Letters

Letters 11-28-2016

Trump should avoid self-dealing President-elect Donald Trump plans to turn over running of The Trump Organization to his children, who are also involved in the transition and will probably be informal advisers during his administration. This is not a “blind trust.” In this scenario Trump and family could make decisions based on what’s best for them rather than what’s best for the country...

Trump the change we need?  I have had a couple of weeks to digest the results of this election and reflect. There is no way the selection of Trump as POTUS could ever come close to being normal. It is not normal to have a president-elect settle a fraud case for millions a couple of months before the inauguration. It is not normal to have racists considered for cabinet posts. It is not normal for a president-elect tweet outrageous comments on his Twitter feed to respond to supposed insults at all hours of the early morning...

Health care system should benefit all It is no secret that the health insurance situation in our country is controversial. Some say the Affordable Care Act is “the most terrible thing that has happened to our country in years”; others are thrilled that, “for the first time in years I can get and afford health insurance.” Those who have not been closely involved in the medical field cannot be expected to understand how precarious the previous medical insurance structure was...

Christmas tradition needs change The Christmas light we need most is the divine, and to receive it we do not need electricity, probably only prayers and good deeds. But not everyone has this understanding, as we see in the energy waste that follows with the Christmas decorations...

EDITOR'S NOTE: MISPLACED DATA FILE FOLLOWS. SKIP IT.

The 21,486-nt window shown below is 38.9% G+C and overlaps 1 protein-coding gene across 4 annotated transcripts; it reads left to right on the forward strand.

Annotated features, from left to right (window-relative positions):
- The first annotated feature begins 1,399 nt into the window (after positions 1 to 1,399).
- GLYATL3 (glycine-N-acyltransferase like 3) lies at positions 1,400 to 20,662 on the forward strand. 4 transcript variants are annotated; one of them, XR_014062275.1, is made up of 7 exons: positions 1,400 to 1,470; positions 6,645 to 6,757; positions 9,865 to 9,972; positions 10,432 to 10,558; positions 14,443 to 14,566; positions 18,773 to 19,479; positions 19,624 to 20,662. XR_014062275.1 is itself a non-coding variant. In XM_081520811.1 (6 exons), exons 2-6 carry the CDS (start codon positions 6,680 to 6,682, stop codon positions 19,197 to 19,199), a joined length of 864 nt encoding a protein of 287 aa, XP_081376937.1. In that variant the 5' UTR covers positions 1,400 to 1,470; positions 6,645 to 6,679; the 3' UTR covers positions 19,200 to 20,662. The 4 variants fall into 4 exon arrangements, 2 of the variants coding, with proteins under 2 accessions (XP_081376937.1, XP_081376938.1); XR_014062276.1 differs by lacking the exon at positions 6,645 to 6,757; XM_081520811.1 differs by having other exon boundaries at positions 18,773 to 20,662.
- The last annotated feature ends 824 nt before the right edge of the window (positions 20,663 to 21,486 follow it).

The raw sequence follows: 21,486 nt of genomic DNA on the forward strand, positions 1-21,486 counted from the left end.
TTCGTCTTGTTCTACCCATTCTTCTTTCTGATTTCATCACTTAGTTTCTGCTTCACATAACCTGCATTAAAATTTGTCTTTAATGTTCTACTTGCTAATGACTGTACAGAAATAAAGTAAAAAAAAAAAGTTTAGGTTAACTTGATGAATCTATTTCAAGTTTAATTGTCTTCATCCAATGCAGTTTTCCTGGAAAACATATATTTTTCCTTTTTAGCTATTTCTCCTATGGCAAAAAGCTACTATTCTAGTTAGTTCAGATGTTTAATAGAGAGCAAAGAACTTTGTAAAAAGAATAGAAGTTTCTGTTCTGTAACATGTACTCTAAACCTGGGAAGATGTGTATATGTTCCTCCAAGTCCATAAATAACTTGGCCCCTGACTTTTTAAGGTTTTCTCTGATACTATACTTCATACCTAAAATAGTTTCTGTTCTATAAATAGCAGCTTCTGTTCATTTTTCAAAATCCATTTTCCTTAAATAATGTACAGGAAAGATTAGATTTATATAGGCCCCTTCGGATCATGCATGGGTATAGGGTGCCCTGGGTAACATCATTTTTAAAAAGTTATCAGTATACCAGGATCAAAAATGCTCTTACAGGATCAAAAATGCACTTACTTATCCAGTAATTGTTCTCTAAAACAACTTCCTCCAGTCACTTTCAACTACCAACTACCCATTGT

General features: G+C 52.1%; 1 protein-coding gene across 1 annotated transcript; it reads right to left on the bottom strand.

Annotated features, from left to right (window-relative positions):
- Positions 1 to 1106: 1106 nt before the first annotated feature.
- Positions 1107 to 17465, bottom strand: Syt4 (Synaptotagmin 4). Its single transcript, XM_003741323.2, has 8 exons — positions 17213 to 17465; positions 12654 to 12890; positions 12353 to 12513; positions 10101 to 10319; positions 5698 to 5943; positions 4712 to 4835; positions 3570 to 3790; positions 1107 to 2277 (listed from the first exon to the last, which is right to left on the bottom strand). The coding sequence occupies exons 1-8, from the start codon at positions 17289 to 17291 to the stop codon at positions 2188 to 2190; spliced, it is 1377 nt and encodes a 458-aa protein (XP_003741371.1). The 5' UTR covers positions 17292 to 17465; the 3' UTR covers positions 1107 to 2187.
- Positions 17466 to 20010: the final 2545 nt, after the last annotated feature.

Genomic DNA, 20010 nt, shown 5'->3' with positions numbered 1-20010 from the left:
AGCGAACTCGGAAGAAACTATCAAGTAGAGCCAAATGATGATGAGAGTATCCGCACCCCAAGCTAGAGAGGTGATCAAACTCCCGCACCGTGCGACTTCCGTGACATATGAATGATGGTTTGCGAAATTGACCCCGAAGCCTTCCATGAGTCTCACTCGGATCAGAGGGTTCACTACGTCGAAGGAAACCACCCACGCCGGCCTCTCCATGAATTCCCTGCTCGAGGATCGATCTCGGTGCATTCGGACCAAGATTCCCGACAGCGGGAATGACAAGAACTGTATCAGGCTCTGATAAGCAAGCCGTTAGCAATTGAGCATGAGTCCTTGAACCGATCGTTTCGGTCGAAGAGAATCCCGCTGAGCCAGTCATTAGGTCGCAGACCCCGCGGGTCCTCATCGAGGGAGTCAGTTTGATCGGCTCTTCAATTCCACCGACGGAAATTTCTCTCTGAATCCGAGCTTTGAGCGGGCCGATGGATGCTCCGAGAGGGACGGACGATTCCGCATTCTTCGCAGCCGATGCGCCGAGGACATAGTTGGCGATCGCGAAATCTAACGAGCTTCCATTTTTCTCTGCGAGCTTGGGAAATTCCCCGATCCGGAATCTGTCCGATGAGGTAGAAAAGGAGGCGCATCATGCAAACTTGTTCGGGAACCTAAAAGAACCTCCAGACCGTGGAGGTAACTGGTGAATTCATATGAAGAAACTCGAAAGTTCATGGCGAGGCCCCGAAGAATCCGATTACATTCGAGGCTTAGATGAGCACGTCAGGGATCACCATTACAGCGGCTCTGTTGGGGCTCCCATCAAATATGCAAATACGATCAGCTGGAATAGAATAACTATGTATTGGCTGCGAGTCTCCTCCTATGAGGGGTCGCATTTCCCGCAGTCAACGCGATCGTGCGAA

CORRECTIONS & CLARIFICATIONS 

A story in last week’s edition about parasailing businesses on East Grand Traverse Bay mistakenly described Grand Traverse Parasail as a business that is affiliated with the ParkShore Resort. It operates from a beach club two doors down from the resort. The story also should have noted that prior to the filing of a civil lawsuit in federal court by Saburi Boyer and Traverse Bay Parasail against Bryan Punturo and the ParkShore Resort, a similar lawsuit was dismissed from 13th Circuit Court in Traverse City upon a motion from the defendant’s attorney. Express regrets the error and omission.

A story in last week’s edition about The Fillmore restaurant in Manistee misstated Jacob Slonecki’s job at Arcadia Bluffs Golf Course. He was a cook. Express regrets the error.

Home · Articles · News · Art · Russell Chatham
. . . .

Russell Chatham

Glen D. Young - January 28th, 2008
Artist Russell Chatham may not have been able to attend the opening gala for his retrospective exhibition in Traverse City, but 23 of his most notable paintings certainly showed up. The paintings represent the collection of Ann Arbor area health care executive Randall Pittman and his wife Mary.
Gene Jenneman, director of the
Dennos Museum Center, where the paintings are featured, credits Harry and Piper Goldson with securing the display. The Goldsons, owners of Suttons Bay
Galleries, have worked with both
Chatham and Pittman for the past dozen years to build the collection.
For a long time, “Russell was the only living painter we carried,” Goldson says. She is clear about the reason: “Chatham is the best American landscape painter living today,” she says.

WHO’S WHO OF COLLECTORS
Titled “Poetry of Landscape: The Seasons-Paintings by Russell Chatham,” the retrospective represents nearly 35 years of Chatham’s career. The exhibition is most impressive, Goldson says, because it represents the largest single collection of Chatham paintings.
The 68-year-old Chatham, from Livingston, Montana, is widely known for his original lithographs. Lithography involves applying paint to multiple plates, and then printing the plates for the finished image. Goldson says